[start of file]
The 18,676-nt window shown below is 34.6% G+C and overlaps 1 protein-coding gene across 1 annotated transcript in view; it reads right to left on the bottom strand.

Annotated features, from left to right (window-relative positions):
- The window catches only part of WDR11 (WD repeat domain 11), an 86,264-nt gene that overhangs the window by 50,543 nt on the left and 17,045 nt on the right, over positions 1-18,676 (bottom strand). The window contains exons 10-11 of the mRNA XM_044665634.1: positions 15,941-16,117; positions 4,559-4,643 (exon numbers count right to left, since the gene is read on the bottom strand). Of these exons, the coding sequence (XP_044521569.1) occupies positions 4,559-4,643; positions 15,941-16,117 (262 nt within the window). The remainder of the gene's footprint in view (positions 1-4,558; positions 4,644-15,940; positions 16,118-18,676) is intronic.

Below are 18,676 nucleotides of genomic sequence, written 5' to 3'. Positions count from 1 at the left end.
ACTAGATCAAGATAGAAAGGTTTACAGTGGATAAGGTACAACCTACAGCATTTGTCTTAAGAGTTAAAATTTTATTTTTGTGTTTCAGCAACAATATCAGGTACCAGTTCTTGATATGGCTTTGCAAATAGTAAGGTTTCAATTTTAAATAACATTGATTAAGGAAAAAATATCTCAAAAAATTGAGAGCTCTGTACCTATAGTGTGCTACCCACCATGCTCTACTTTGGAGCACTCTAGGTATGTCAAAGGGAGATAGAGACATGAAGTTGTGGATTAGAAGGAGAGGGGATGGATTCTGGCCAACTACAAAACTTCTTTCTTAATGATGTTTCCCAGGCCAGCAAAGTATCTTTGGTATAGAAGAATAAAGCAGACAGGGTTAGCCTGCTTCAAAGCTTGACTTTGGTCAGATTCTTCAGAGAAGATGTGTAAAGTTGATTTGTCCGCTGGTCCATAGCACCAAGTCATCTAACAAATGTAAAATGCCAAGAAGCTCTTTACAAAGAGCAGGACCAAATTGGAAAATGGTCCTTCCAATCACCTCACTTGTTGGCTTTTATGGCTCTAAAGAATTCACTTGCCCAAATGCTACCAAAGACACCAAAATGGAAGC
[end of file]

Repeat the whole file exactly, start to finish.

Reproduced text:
The 18,676-nt window shown below is 34.6% G+C and overlaps 1 protein-coding gene across 1 annotated transcript in view; it reads right to left on the bottom strand.

Annotated features, from left to right (window-relative positions):
- The window catches only part of WDR11 (WD repeat domain 11), an 86,264-nt gene that overhangs the window by 50,543 nt on the left and 17,045 nt on the right, over positions 1-18,676 (bottom strand). The window contains exons 10-11 of the mRNA XM_044665634.1: positions 15,941-16,117; positions 4,559-4,643 (exon numbers count right to left, since the gene is read on the bottom strand). Of these exons, the coding sequence (XP_044521569.1) occupies positions 4,559-4,643; positions 15,941-16,117 (262 nt within the window). The remainder of the gene's footprint in view (positions 1-4,558; positions 4,644-15,940; positions 16,118-18,676) is intronic.

Below are 18,676 nucleotides of genomic sequence, written 5' to 3'. Positions count from 1 at the left end.
ACTAGATCAAGATAGAAAGGTTTACAGTGGATAAGGTACAACCTACAGCATTTGTCTTAAGAGTTAAAATTTTATTTTTGTGTTTCAGCAACAATATCAGGTACCAGTTCTTGATATGGCTTTGCAAATAGTAAGGTTTCAATTTTAAATAACATTGATTAAGGAAAAAATATCTCAAAAAATTGAGAGCTCTGTACCTATAGTGTGCTACCCACCATGCTCTACTTTGGAGCACTCTAGGTATGTCAAAGGGAGATAGAGACATGAAGTTGTGGATTAGAAGGAGAGGGGATGGATTCTGGCCAACTACAAAACTTCTTTCTTAATGATGTTTCCCAGGCCAGCAAAGTATCTTTGGTATAGAAGAATAAAGCAGACAGGGTTAGCCTGCTTCAAAGCTTGACTTTGGTCAGATTCTTCAGAGAAGATGTGTAAAGTTGATTTGTCCGCTGGTCCATAGCACCAAGTCATCTAACAAATGTAAAATGCCAAGAAGCTCTTTACAAAGAGCAGGACCAAATTGGAAAATGGTCCTTCCAATCACCTCACTTGTTGGCTTTTATGGCTCTAAAGAATTCACTTGCCCAAATGCTACCAAAGACACCAAAATGGAAGC